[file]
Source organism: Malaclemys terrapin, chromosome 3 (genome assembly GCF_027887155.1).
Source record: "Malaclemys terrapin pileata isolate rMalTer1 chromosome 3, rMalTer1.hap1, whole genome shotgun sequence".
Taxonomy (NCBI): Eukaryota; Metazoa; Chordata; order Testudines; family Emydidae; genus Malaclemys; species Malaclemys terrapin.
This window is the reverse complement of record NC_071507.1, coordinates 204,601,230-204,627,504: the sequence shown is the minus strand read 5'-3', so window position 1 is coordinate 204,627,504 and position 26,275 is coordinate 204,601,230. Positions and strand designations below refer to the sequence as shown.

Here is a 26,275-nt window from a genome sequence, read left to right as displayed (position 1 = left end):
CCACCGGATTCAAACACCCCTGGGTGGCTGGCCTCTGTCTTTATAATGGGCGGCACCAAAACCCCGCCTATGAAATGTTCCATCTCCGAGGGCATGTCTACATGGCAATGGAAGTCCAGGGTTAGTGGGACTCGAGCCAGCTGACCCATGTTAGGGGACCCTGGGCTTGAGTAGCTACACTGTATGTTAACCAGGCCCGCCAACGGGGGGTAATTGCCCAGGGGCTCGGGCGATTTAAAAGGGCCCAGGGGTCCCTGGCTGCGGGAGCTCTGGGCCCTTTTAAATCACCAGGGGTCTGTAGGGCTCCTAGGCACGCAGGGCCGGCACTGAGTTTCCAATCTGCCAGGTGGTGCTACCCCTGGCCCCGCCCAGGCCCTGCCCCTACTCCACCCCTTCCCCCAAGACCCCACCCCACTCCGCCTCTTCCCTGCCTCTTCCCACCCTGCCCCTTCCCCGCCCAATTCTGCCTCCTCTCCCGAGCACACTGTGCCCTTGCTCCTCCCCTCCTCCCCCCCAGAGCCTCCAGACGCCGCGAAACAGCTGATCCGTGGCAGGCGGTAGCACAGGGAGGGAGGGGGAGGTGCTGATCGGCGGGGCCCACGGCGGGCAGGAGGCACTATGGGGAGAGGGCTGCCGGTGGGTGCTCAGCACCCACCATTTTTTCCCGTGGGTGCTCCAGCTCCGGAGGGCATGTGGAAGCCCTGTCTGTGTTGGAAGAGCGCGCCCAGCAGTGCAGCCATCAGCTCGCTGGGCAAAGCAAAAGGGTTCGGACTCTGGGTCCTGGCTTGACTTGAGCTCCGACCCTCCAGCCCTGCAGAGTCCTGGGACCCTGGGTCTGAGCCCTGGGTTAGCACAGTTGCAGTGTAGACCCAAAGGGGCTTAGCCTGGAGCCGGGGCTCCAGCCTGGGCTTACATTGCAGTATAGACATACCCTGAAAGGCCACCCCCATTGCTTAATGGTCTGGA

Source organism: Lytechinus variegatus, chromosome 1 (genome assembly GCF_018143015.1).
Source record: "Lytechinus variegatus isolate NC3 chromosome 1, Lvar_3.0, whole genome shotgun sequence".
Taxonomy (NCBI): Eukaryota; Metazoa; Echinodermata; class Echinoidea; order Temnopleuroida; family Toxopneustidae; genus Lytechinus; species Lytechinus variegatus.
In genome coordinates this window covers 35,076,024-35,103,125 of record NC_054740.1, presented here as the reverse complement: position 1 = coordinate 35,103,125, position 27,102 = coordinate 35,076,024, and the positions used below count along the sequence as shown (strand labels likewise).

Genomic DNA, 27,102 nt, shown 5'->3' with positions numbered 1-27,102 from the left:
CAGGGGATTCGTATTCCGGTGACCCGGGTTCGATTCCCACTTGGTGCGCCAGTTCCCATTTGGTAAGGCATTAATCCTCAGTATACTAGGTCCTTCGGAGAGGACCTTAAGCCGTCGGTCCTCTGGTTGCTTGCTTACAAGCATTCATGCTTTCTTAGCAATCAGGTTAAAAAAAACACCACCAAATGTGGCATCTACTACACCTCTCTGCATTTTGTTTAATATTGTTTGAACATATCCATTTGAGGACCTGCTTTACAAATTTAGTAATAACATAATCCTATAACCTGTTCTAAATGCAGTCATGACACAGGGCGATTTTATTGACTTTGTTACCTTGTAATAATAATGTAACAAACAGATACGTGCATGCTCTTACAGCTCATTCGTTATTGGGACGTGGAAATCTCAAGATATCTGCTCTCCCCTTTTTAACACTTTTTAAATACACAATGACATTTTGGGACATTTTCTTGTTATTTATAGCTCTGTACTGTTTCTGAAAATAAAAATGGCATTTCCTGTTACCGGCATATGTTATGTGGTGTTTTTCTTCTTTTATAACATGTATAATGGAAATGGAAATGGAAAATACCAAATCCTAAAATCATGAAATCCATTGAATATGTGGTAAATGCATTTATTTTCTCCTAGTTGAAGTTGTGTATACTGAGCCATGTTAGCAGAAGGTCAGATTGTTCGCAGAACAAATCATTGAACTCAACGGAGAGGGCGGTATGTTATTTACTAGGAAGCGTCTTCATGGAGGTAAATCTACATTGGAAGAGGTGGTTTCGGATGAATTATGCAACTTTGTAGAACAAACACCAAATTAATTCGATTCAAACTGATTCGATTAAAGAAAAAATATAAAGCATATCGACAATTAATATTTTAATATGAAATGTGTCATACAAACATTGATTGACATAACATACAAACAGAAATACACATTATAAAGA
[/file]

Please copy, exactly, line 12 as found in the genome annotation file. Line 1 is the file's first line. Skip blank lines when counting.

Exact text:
CAGGGGATTCGTATTCCGGTGACCCGGGTTCGATTCCCACTTGGTGCGCCAGTTCCCATTTGGTAAGGCATTAATCCTCAGTATACTAGGTCCTTCGGAGAGGACCTTAAGCCGTCGGTCCTCTGGTTGCTTGCTTACAAGCATTCATGCTTTCTTAGCAATCAGGTTAAAAAAAACACCACCAAATGTGGCATCTACTACACCTCTCTGCATTTTGTTTAATATTGTTTGAACATATCCATTTGAGGACCTGCTTTACAAATTTAGTAATAACATAATCCTATAACCTGTTCTAAATGCAGTCATGACACAGGGCGATTTTATTGACTTTGTTACCTTGTAATAATAATGTAACAAACAGATACGTGCATGCTCTTACAGCTCATTCGTTATTGGGACGTGGAAATCTCAAGATATCTGCTCTCCCCTTTTTAACACTTTTTAAATACACAATGACATTTTGGGACATTTTCTTGTTATTTATAGCTCTGTACTGTTTCTGAAAATAAAAATGGCATTTCCTGTTACCGGCATATGTTATGTGGTGTTTTTCTTCTTTTATAACATGTATAATGGAAATGGAAATGGAAAATACCAAATCCTAAAATCATGAAATCCATTGAATATGTGGTAAATGCATTTATTTTCTCCTAGTTGAAGTTGTGTATACTGAGCCATGTTAGCAGAAGGTCAGATTGTTCGCAGAACAAATCATTGAACTCAACGGAGAGGGCGGTATGTTATTTACTAGGAAGCGTCTTCATGGAGGTAAATCTACATTGGAAGAGGTGGTTTCGGATGAATTATGCAACTTTGTAGAACAAACACCAAATTAATTCGATTCAAACTGATTCGATTAAAGAAAAAATATAAAGCATATCGACAATTAATATTTTAATATGAAATGTGTCATACAAACATTGATTGACATAACATACAAACAGAAATACACATTATAAAGA